To receive a shock, persons need body contact with two separate conductive materials at different voltage potentials to complete a circuit. The most common scenario in which a shock occurs is where a grounded (“neutral voltage”) patient touches a “hot” wire which exists at a non-zero voltage potential – the electrical current that subsequently passes through the patient can be described as I = V/R, where V is the difference in voltage potential between the “ground” (0) and the “hot” line (~ 120V for a standard wall outlet).
Modern housing systems have grounded wiring, in which both the neutral (connected to power company neutral wire) and grounded wires (connected to equipment) are grounded. This is ideal for something such as a hairdrier, in which an equipment fault can be disastrous. If a hairdryer were connected to an ungrounded system, and developed a fault, the person touching the hairdryer might offer a low resistance alternative pathway and thus receive a shock, whereas if the hairdryer were grounded, most of the electricity would pass through the ground wire (although a small amount might pass through the individual)
Primary vs. Secondary Wiring
Primary wiring in an operating room (from the main alternating current power supply) is normally grounded. Equipment used in the OR is NOT normally grounded, but the equipment casing is – this configuration protects this patient, as the secondary wiring system, which is not grounded, requires two faults in order to shock the patient (fault no. 1 = convert to grounded, fault no. 2 = patient touching the secondary wiring system). An electrical wire which is not grounded is thus considered an “isolated” line – if an ungrounded patient were to touch an “isolated” ie ungrounded line, nothing would happen. In order for a piece of equipment to take advantage of this safety mechanism, it must be connected to the primary wiring system (which is grounded) via an isolation transformer (for a schematic diagram, see Morgan and Mikhail Figure 2.7, page 25)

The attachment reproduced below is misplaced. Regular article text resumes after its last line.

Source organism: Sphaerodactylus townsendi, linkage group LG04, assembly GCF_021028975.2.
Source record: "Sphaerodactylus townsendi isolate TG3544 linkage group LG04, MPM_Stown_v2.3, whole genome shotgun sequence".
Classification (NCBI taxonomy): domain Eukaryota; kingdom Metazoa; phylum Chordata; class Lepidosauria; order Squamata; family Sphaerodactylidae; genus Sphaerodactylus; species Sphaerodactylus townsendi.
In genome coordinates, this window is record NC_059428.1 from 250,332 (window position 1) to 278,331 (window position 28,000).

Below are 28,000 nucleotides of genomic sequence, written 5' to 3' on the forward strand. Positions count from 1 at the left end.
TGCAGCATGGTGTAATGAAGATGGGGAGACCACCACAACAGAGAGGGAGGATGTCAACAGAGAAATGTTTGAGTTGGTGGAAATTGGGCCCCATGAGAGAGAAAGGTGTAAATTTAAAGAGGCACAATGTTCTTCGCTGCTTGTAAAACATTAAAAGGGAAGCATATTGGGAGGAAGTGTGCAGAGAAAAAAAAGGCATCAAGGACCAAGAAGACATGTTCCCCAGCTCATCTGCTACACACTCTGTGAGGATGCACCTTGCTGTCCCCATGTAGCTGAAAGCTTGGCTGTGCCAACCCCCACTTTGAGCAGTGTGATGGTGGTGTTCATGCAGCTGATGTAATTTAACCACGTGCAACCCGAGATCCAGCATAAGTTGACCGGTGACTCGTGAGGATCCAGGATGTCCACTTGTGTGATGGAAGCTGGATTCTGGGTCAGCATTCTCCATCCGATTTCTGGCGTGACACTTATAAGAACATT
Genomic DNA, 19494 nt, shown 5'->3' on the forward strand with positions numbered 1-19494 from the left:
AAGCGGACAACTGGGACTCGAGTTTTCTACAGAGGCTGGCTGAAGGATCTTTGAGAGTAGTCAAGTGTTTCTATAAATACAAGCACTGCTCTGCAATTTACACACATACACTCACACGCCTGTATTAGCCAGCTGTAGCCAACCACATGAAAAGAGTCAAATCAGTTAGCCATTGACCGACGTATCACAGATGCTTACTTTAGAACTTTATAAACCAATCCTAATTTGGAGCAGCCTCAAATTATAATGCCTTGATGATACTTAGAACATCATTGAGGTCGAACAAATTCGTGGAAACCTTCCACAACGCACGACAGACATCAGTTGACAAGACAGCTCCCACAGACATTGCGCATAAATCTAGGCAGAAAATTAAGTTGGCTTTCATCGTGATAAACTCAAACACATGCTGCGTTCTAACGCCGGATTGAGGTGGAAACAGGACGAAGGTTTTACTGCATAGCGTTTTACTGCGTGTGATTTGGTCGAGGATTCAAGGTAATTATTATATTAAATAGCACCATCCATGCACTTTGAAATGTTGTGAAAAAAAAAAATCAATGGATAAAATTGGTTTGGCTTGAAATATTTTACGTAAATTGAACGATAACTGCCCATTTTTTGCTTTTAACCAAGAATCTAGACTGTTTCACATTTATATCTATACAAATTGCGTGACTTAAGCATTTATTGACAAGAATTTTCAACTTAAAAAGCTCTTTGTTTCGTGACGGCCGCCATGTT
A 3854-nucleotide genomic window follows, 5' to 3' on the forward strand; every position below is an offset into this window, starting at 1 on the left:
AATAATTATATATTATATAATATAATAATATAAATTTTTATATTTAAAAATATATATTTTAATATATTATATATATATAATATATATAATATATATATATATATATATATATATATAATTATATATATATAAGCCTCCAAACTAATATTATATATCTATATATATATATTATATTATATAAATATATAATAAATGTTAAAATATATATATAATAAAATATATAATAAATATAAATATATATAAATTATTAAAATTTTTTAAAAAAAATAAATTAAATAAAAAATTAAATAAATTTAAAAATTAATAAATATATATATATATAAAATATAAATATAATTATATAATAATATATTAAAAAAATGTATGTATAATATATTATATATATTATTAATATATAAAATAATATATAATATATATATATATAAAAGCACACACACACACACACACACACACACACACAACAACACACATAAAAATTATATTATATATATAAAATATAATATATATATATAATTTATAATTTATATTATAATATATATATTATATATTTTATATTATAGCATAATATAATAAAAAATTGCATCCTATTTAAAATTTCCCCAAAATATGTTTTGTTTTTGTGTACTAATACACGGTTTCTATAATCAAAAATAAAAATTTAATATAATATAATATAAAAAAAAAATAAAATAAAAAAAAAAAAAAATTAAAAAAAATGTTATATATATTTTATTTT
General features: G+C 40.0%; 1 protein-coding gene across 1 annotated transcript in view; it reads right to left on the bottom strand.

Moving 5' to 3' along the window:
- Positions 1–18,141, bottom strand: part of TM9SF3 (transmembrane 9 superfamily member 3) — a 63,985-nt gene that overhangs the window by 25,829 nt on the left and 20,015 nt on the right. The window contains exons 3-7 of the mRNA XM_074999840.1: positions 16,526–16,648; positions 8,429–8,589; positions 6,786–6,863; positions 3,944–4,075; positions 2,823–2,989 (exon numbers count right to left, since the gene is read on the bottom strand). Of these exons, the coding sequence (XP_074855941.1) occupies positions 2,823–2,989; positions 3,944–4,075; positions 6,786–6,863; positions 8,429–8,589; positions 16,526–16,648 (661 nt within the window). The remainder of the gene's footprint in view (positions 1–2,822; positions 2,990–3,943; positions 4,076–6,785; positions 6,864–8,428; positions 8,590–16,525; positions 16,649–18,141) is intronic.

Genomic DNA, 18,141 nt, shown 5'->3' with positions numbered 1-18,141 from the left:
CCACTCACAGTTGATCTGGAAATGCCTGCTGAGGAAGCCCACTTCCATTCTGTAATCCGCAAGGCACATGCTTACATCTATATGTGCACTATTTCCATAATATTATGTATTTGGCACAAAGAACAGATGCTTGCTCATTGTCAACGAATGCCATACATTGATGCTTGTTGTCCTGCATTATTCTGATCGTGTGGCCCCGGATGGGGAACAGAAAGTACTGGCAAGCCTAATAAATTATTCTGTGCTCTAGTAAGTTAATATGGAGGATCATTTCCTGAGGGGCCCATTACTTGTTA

What the Line Isolation System Does
Line isolation systems (isolation transformer + line isolation monitor) protect persons from electrocution by turning a normal “grounded system” (that exists outside the operating room) which only needs a single fault to cause electrocution into a “protected” system in which two faults are needed to deliver a shock. The line isolation monitor determines the degree of isolation between the two power wires and the ground and predicts how much current could flow if a second short-circuit were to develop. An alarm goes off if an unacceptably amount of current to the ground is possible (i.e. the “isolated” system is no longer isolated, but rather is grounded, thus only one additional fault could result in a shock).
What the Alarm Means
When the monitor is alarming, there is a single fault in the system, but there still needs to be another one in order to deliver a shock. If the alarm is going off, the last piece of equipment plugged in is usually suspect and should be unplugged.
Isolated power systems are no longer required in operating rooms as of 1984, thus some modern equipment may offer the potential for electrocution, although this risk is reduced by the use of ungrounded batteries for power, double insulating equipment, and isolating patients from equipment (Morgan and Mikhail 23-23).